The role of cytotoxic T lymphocytes in host defences against infectious agents is unknown as these cells have not previously been demonstrated to kill microorganisms directly. We studied the cytotoxicity of T lymphocytes purified from peripheral blood mononuclear cells of healthy subjects for the multicellular schistosomula of Schistosoma mansoni. Unstimulated and phytohemagglutinin (PHA)-stimulated T cells were cultured with schistosomula at a 5,000:1 effector/target (E:T) ratio for 18 h at 37°C. Unstimulated T cells killed 2.1±0.6% of schistosomula as judged by dye uptake and did not change their infectivity for mice. In contrast, PHA-stimulated T cells killed 41.3±3.1% of schistosomula by dye uptake and 56.7±7.7% of these organisms could not mature to adult worms in vivo. Killing was associated with and dependent on increased binding of PHA-stimulated T lymphocytes to schistosomula. Significant schistosomula killing first was noted after 2 h of exposure of T cells to PHA and peaked at 24 h; enhanced killing by PHA-stimulated cells was observed at E:T ratio of 500:1 and was maximal at 5,000:1. Exposure of T lymphocytes to oxidative mitogens, soluble antigens, and alloantigen also resulted in enhanced killing of schistosomula. These studies show that T lymphocytes activated by a variety of stimuli develop the capacity to kill schistosomula of Schistosoma mansoni. Direct killing of infectious agents by cytotoxic T cells may contribute to host resistance to infections.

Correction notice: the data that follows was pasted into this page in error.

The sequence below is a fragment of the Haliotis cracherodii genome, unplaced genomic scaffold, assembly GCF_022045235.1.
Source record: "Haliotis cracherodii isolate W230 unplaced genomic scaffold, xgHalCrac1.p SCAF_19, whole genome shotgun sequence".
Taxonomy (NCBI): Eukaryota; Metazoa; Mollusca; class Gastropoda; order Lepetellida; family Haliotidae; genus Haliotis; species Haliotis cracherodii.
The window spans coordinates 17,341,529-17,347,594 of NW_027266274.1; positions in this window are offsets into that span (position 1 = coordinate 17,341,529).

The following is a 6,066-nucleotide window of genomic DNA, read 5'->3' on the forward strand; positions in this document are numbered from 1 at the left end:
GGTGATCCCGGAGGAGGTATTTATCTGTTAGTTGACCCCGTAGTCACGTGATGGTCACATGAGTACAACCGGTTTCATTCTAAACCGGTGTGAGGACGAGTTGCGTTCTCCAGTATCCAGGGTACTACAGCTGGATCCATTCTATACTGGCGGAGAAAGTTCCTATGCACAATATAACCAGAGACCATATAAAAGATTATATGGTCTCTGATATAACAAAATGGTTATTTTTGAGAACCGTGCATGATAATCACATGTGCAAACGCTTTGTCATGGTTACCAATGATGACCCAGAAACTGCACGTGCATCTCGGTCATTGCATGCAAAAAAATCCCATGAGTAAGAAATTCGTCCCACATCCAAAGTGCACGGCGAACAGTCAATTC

|Original language||English (US)|
|Number of pages||10|
|Journal||Journal of Clinical Investigation|
|State||Published - 1982|
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